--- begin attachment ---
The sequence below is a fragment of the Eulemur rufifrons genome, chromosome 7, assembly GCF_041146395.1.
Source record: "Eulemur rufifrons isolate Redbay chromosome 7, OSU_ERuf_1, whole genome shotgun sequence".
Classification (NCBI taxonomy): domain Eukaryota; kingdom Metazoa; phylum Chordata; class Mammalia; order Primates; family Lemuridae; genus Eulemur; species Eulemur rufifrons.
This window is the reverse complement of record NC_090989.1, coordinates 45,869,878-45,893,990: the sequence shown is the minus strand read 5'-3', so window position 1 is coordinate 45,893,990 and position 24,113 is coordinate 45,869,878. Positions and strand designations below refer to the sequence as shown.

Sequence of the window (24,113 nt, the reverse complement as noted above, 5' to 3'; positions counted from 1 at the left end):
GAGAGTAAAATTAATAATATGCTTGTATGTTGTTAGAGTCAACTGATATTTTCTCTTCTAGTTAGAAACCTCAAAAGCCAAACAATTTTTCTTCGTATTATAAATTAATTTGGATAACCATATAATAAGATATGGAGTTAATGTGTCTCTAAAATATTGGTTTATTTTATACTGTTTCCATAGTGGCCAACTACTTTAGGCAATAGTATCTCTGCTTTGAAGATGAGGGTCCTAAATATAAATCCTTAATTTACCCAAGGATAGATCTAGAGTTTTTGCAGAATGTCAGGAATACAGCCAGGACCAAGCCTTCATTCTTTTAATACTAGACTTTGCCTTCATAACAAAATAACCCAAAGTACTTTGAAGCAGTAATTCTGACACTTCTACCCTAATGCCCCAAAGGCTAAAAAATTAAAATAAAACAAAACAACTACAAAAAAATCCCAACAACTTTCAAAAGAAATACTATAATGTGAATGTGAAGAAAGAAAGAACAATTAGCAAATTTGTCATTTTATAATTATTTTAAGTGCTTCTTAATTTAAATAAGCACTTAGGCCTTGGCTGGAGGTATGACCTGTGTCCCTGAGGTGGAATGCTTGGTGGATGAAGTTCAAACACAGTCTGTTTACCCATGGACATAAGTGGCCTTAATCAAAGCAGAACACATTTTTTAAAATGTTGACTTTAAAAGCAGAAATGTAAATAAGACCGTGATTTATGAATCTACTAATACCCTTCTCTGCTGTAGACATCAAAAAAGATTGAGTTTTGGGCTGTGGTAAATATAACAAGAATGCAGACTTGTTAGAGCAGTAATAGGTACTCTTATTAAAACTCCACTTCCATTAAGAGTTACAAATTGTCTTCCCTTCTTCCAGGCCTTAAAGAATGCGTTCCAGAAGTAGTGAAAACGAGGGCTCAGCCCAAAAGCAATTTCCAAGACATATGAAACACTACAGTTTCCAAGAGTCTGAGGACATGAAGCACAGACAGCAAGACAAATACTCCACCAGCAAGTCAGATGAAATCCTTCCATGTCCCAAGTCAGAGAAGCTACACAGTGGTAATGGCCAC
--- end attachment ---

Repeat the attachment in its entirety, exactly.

The sequence below is a fragment of the Eulemur rufifrons genome, chromosome 7, assembly GCF_041146395.1.
Source record: "Eulemur rufifrons isolate Redbay chromosome 7, OSU_ERuf_1, whole genome shotgun sequence".
Classification (NCBI taxonomy): domain Eukaryota; kingdom Metazoa; phylum Chordata; class Mammalia; order Primates; family Lemuridae; genus Eulemur; species Eulemur rufifrons.
This window is the reverse complement of record NC_090989.1, coordinates 45,869,878-45,893,990: the sequence shown is the minus strand read 5'-3', so window position 1 is coordinate 45,893,990 and position 24,113 is coordinate 45,869,878. Positions and strand designations below refer to the sequence as shown.

Sequence of the window (24,113 nt, the reverse complement as noted above, 5' to 3'; positions counted from 1 at the left end):
GAGAGTAAAATTAATAATATGCTTGTATGTTGTTAGAGTCAACTGATATTTTCTCTTCTAGTTAGAAACCTCAAAAGCCAAACAATTTTTCTTCGTATTATAAATTAATTTGGATAACCATATAATAAGATATGGAGTTAATGTGTCTCTAAAATATTGGTTTATTTTATACTGTTTCCATAGTGGCCAACTACTTTAGGCAATAGTATCTCTGCTTTGAAGATGAGGGTCCTAAATATAAATCCTTAATTTACCCAAGGATAGATCTAGAGTTTTTGCAGAATGTCAGGAATACAGCCAGGACCAAGCCTTCATTCTTTTAATACTAGACTTTGCCTTCATAACAAAATAACCCAAAGTACTTTGAAGCAGTAATTCTGACACTTCTACCCTAATGCCCCAAAGGCTAAAAAATTAAAATAAAACAAAACAACTACAAAAAAATCCCAACAACTTTCAAAAGAAATACTATAATGTGAATGTGAAGAAAGAAAGAACAATTAGCAAATTTGTCATTTTATAATTATTTTAAGTGCTTCTTAATTTAAATAAGCACTTAGGCCTTGGCTGGAGGTATGACCTGTGTCCCTGAGGTGGAATGCTTGGTGGATGAAGTTCAAACACAGTCTGTTTACCCATGGACATAAGTGGCCTTAATCAAAGCAGAACACATTTTTTAAAATGTTGACTTTAAAAGCAGAAATGTAAATAAGACCGTGATTTATGAATCTACTAATACCCTTCTCTGCTGTAGACATCAAAAAAGATTGAGTTTTGGGCTGTGGTAAATATAACAAGAATGCAGACTTGTTAGAGCAGTAATAGGTACTCTTATTAAAACTCCACTTCCATTAAGAGTTACAAATTGTCTTCCCTTCTTCCAGGCCTTAAAGAATGCGTTCCAGAAGTAGTGAAAACGAGGGCTCAGCCCAAAAGCAATTTCCAAGACATATGAAACACTACAGTTTCCAAGAGTCTGAGGACATGAAGCACAGACAGCAAGACAAATACTCCACCAGCAAGTCAGATGAAATCCTTCCATGTCCCAAGTCAGAGAAGCTACACAGTGGTAATGGCCAC